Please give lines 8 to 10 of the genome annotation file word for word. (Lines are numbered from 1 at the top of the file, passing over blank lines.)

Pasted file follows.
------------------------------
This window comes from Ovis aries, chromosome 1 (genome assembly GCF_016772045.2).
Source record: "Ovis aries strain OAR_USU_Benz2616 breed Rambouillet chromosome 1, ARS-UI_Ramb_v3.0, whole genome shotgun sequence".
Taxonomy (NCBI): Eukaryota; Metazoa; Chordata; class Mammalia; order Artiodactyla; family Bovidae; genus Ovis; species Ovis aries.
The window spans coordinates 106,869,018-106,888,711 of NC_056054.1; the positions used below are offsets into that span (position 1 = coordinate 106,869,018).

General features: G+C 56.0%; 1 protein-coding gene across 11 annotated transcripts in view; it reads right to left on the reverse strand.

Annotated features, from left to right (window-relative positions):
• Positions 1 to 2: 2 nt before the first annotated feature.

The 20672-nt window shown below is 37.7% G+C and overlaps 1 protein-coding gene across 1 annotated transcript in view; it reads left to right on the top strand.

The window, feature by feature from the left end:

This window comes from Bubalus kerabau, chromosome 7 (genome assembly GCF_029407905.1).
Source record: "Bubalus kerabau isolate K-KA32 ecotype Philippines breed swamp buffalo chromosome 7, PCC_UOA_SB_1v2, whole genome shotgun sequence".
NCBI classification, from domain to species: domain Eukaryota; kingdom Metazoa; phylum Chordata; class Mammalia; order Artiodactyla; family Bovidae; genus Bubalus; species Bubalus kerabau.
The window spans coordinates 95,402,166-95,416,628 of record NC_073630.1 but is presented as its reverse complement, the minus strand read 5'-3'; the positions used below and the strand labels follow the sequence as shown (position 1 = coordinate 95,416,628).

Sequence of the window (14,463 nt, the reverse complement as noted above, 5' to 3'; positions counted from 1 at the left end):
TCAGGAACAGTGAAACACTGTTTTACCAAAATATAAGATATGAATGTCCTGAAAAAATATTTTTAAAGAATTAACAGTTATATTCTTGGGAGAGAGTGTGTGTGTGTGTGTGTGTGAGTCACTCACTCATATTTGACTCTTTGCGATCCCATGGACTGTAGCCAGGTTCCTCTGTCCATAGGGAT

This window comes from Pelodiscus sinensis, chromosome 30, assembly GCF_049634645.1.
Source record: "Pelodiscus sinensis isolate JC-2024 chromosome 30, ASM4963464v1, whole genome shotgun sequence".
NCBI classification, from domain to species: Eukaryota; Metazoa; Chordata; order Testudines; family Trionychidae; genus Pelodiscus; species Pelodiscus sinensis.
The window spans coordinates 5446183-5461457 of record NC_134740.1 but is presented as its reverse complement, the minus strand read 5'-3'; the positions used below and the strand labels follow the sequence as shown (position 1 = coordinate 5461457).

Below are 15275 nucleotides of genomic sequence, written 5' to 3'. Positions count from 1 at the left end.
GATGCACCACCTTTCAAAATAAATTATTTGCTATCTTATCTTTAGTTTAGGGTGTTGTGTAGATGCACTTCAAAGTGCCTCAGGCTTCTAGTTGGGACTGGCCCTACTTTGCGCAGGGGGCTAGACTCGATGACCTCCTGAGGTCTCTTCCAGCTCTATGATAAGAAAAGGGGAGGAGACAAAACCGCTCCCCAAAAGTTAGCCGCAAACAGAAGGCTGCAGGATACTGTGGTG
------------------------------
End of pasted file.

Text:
The 20672-nt window shown below is 37.7% G+C and overlaps 1 protein-coding gene across 1 annotated transcript in view; it reads left to right on the top strand.

The window, feature by feature from the left end:

This window comes from Bubalus kerabau, chromosome 7 (genome assembly GCF_029407905.1).